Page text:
Having served a majority of his sentence, Peter van Hoek (Alan Ladd), better known as 'the Dutchman,' is released early from the Yuma territorial prison. A mining engineer, Dutchman maintains that he was framed for a robbery of a gold shipment, still claiming his innocence. He's got a plan to get back at those who set him up, robbing a supposedly useless mine that never produced any gold, or so it seemed. Dutchman enlists the help of McBain (Ernest Borgnine), another recently released prisoner, and Vincente (Nehemiah Persoff), a dynamite specialist, to help in the plan which will require split second timing. The plan seems perfect, but one never knows what might come up when so much gold is involved.
I've never hidden the fact that I'm not a fan of remakes, especially remakes of movies like The Asphalt Jungle that didn't need to be touched. On the other hand, if you're going to do a remake, add something new, a unique feature or departure from the original, much like director Delmer Daves did here. Transplanting the team of crooks, robbers and specialists to the dusty desert of the wild west is an inspired choice. 'Badlanders' was filmed in Old Tucson, Arizona, a filming location western fans will be especially familiar with. The lonely western town surrounded by mountains is a great backdrop to the heist story. As a fan of both westerns and heist flicks, I couldn't help but like this one. How often do we actually see western heists? Few and far between.
The cast is streamlined some, certain characters tweaked or completely dropped from 'Asphalt.' The focus is on Ladd's Dutchman and Borgnine's McBain. Ladd's quiet, easy-going and understated acting style works here, even if a little more visible revenge-seeking would have helped. His background is never fully explained, but we know he wants some revenge, and he's had years to think about it. Playing his partner in crime, Borgnine shows a different side of his acting ability. He isn't the loud, aggressive thug he played so often in the 1950s as he built up a name for himself. His McBain was sent to prison on a manslaughter charge and then saw his land and home pulled out from under him. He too wants revenge but doesn't know where to start until the Dutchman approaches him with a plan. A subplot with McBain and Anita (Katy Jurado), a prostitute in town, helps develop the character as well.
Having two very solid leads in those roles is both good and bad. The good is obvious; it's fun to see Ladd and Borgnine working together on this heist. The bad in an 85-minute movie? The focus is on them, but little else gets dealt with. We hear about both Dutchman and McBain's predicament, their background in getting sent to the Yuma prison, but that's all. We hear, but there's little in the way of details. When Dutchman sets up the plan, are the higher-ups in town the ones who set him up? Does he intend to get them back or just earn himself some money? Not even breaking the 90-minute mark, things feel rushed, like key scenes and explanations were left in the editing room. The villains aren't developed, subplots that are there feel forced and/or pointless, and all the sudden the movie's over. It's an enjoyable ride along the way, but it could have been much better.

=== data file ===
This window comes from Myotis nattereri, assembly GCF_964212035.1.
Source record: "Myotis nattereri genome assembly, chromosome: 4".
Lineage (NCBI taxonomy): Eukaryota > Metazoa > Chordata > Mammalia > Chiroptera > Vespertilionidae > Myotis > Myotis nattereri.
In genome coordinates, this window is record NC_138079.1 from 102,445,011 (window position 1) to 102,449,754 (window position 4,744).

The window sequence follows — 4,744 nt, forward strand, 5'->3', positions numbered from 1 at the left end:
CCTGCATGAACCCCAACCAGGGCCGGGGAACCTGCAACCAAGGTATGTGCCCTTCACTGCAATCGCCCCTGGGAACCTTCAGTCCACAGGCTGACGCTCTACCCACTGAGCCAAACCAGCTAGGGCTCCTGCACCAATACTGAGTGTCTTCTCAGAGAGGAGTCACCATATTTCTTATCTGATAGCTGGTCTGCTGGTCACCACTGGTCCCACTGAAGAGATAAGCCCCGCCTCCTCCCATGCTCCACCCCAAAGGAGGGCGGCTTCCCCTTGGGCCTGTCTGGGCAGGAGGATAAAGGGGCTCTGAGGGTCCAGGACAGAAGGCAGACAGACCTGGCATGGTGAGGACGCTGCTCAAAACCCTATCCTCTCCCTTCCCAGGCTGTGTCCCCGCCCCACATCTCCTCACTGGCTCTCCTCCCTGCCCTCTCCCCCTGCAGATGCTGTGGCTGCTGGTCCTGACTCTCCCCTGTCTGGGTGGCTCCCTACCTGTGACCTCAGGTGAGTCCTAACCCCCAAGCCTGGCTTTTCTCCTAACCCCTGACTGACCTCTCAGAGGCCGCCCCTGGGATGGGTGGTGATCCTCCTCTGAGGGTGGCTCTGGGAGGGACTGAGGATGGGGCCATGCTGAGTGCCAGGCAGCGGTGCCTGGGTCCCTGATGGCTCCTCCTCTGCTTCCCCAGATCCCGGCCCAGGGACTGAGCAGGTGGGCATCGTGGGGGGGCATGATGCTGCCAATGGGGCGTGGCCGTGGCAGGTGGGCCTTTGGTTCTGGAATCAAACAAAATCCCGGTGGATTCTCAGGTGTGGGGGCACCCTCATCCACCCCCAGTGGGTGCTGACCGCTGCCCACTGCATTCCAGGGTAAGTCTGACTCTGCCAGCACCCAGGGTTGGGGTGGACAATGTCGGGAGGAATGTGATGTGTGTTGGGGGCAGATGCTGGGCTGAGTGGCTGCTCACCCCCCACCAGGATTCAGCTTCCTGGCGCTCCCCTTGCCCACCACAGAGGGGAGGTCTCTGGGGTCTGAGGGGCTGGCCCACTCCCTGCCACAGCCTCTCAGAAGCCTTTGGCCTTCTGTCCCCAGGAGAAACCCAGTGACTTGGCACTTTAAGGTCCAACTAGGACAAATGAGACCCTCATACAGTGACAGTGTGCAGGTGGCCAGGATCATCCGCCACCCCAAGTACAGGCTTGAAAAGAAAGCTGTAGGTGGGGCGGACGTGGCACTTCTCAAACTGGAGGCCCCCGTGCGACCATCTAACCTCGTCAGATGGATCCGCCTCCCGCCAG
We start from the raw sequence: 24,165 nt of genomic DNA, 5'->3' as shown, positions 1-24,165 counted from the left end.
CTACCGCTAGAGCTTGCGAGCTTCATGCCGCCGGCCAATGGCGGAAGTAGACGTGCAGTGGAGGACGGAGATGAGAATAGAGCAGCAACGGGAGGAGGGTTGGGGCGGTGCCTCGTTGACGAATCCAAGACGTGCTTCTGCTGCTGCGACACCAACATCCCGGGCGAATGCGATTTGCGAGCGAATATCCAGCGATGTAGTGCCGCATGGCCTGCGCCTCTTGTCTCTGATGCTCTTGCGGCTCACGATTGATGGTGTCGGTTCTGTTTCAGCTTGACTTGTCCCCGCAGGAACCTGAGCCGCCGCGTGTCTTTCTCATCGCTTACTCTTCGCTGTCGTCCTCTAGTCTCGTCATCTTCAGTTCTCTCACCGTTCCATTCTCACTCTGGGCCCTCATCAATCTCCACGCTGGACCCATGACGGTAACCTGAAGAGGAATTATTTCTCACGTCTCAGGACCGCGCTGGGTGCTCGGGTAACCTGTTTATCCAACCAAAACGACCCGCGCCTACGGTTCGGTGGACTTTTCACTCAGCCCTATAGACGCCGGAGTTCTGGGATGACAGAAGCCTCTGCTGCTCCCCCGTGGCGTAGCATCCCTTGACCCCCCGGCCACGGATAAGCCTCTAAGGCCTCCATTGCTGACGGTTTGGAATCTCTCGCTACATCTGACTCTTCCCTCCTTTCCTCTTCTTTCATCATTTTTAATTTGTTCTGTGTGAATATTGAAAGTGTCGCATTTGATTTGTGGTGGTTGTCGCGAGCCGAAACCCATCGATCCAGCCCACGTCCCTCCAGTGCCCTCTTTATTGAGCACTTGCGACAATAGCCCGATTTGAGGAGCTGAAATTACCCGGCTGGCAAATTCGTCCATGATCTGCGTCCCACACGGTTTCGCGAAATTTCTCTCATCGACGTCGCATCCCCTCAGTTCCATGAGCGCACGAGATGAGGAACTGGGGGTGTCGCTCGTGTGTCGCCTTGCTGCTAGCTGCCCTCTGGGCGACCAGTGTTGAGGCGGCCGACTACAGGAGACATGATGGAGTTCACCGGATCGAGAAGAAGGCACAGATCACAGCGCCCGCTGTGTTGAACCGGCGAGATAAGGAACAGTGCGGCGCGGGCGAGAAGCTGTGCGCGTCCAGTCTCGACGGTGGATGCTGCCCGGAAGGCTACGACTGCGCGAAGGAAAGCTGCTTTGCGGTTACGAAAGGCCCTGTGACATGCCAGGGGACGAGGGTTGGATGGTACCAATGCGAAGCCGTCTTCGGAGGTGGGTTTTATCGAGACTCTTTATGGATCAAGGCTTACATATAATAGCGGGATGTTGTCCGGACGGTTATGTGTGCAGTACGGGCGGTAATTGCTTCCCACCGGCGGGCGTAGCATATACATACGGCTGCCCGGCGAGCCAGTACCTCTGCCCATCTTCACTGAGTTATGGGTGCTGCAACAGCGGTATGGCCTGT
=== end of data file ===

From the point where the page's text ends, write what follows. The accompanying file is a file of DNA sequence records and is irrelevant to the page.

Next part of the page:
Throwing so many different elements into an 85-minute long movie is unfortunate because there's just too much going on. Jurado's Anita is a bright spot, making the most of her time with Borgnine's McBain as the heist plan comes together, but Persoff doesn't come across as well as the Mexican dynamite expert. As mentioned though, the villains are weak and poorly developed. Kent Smith is Lounsberry, the town hot-shot who will serve as a fence for the stolen gold, Robert Emhardt playing Sample, a partner in the coming double-cross. Claire Kelly is Ada (sexy name, huh?), Lounsberry's girlfriend literally locked away in a hotel room until she's needed, there because Ladd's Dutchman needs a love interest. Supporting player in the original 'Asphalt,' Anthony Caruso is Comanche, one of Sample's gunhands while Adam Williams does what he did best, playing a possibly unhinged, highly dangerous gunfighter, albeit a deputy named Leslie.
Like a lot of movies, this one had the potential to be an above average, pretty memorable western, but it never quite gets there. Where 'Asphalt' reveled in its darkness and cynicism, 'Badlanders' refuses to go there, especially in its ending which is just too nice and tidy when it could have been incredibly dark and surprising. It's still a good movie with some solid performances, but it isn't as good as it could have been.
The Badlanders <---TCM trailer (1958): ** 1/2 /****